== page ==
Monday, September 21, 2009

Mounce on the vocative use of κυριος in John 20:28

Check it out.

10 comments:

Terry Rayburn said...

Isn't grammatically possible that Thomas was just using the nominative as an exclamation, rather than addressing Jesus?

He then would no doubt have followed up with addressing Jesus personally [e.g., "You really ARE alive, kurie! I'm sorry I doubted you. Oh, now everybody's going to call me doubting Thomas."], but it's the exclamation that is recorded?

We do the equivalent in English all the time.

DJP said...

Hey Terry.

Well, I'm sure you know that all sorts of bizarre things can be grammatically possible in any language, that are contextually impossible.

If I'm understanding you, I'd say what I think you're suggesting is contextually — not just unlikely, but — impossible.

The first five Greek words, translated "Thomas answered and said to Him," place it beyond reasonable doubt that Thomas addresses these words to Jesus.

If he isn't, he's taking God's name in vain in a way I think unparalleled in any Biblical passage. If that is what Thomas was doing, Jesus would hardly have pronounced him blessed (v. 29).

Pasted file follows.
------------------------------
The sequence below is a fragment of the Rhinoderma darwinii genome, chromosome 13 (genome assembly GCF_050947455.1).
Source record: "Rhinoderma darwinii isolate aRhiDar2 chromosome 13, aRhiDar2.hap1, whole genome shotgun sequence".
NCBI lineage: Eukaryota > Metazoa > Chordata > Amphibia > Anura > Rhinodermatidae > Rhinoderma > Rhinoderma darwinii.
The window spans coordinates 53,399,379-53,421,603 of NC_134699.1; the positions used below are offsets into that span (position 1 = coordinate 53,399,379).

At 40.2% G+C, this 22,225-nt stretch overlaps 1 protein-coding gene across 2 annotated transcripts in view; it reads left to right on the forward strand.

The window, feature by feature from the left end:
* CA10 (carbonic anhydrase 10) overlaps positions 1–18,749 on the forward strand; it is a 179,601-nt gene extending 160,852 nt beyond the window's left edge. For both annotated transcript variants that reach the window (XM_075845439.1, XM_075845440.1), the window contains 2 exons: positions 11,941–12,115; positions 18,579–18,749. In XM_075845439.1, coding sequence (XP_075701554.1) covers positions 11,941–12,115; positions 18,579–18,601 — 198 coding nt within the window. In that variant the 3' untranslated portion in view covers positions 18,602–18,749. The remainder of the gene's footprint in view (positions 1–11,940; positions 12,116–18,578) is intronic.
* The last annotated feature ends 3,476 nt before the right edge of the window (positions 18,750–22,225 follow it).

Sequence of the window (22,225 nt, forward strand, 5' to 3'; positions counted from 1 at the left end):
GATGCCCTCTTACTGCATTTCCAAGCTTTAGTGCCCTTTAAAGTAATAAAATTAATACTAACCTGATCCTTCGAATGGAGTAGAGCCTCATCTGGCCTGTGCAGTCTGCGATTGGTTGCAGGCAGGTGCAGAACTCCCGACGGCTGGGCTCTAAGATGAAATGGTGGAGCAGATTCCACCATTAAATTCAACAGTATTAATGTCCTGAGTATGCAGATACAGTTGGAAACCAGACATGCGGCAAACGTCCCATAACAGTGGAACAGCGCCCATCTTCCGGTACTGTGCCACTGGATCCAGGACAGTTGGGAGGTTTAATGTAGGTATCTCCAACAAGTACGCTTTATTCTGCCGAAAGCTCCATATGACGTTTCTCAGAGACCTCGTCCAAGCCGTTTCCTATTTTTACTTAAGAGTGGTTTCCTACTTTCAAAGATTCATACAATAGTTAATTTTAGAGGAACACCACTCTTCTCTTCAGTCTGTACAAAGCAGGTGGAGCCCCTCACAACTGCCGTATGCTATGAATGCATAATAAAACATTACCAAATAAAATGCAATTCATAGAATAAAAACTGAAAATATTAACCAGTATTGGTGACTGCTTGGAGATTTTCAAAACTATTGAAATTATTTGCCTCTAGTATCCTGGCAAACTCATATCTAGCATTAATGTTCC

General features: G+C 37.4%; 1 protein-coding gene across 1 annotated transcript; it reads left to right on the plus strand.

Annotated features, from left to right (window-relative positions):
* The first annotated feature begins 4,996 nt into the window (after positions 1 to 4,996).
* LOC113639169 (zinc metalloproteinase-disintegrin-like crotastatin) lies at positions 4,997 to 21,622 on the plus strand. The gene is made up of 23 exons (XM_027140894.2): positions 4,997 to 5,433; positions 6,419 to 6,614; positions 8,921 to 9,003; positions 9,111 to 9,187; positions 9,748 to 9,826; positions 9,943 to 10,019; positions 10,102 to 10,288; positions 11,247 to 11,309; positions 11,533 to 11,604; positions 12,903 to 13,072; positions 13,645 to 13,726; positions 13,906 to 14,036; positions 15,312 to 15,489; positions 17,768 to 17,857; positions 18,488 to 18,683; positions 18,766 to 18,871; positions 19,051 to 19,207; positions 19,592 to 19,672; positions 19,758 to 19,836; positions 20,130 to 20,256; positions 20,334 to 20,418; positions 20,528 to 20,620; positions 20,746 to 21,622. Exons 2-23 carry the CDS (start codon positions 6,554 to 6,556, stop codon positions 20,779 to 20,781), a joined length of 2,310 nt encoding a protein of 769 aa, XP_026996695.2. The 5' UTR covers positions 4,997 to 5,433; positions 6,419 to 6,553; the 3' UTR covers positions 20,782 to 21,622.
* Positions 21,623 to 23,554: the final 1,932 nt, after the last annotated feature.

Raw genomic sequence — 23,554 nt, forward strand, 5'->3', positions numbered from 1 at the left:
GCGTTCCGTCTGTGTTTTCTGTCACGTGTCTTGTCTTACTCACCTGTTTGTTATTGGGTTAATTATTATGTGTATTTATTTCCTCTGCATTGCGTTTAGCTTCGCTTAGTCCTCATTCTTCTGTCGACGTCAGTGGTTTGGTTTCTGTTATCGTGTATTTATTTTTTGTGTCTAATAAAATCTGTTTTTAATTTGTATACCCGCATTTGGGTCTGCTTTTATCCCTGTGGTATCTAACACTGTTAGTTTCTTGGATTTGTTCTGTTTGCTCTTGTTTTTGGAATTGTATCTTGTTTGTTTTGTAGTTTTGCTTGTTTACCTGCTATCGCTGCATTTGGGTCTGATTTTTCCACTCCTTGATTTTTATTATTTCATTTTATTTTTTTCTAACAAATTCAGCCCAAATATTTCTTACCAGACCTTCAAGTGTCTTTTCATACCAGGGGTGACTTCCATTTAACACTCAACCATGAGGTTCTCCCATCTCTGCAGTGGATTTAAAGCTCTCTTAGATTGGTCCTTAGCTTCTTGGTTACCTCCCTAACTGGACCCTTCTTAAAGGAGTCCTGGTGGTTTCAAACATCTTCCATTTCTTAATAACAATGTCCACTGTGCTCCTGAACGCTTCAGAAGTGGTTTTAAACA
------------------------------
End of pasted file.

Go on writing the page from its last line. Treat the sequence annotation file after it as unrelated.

And instead of Doubting Thomas we should call him Cussing Thomas.

Terry Rayburn said...

"Thomas answered and said to Him..."

Duh. Thanks.

Terry Rayburn said...

By the way, feel free to ramp up this blog big time.

I know you have nothing else on your plate :)

DJP said...

Yes, Terry, I'll get right on that.

(c;

BTW, I made comments on Mounce's post, but those metas are moderated I think, and it may or may not ever appear.

J.A.W. said...

Hey DJP, your comment is showing up on Mounce's blog at this time. And thanks for keeping THIS blog alive!

the disciple said...

I'll second these suggestions to keep this blog going. I'm learning Greek right now and loving it.

~Mark said...

Me too, and we're using Mounce's book! :) I didn't know he had a blog, I'll have to check it out and tell my professor.

Jonathan G said...

I think most would agree that this could simply just be a nominative used as vocative. One reason it could be different is because most times Jesus is addressed as kurie, the speaker is simply stating Christ's title before they speak. (Kurie, blah blah blah).
However, if we were to make Thomas' statement a complete sentence, it would read "YOU ARE my Lord and my God." The verb is understood. In this case, you grammatically don't use the vocative, so the Nominative makes perfect sense because it’s the object of the copulative verb.
Either way, it doesn’t change the meaning. I just wanted to note this construction is different than most of the vocatives we see.

DJP said...

For some reason, this meta keep attracting spam for (I guess) Asian porn. Who knew they were into Greek? At any rate, I'll close the meta, see if that puts an end to it.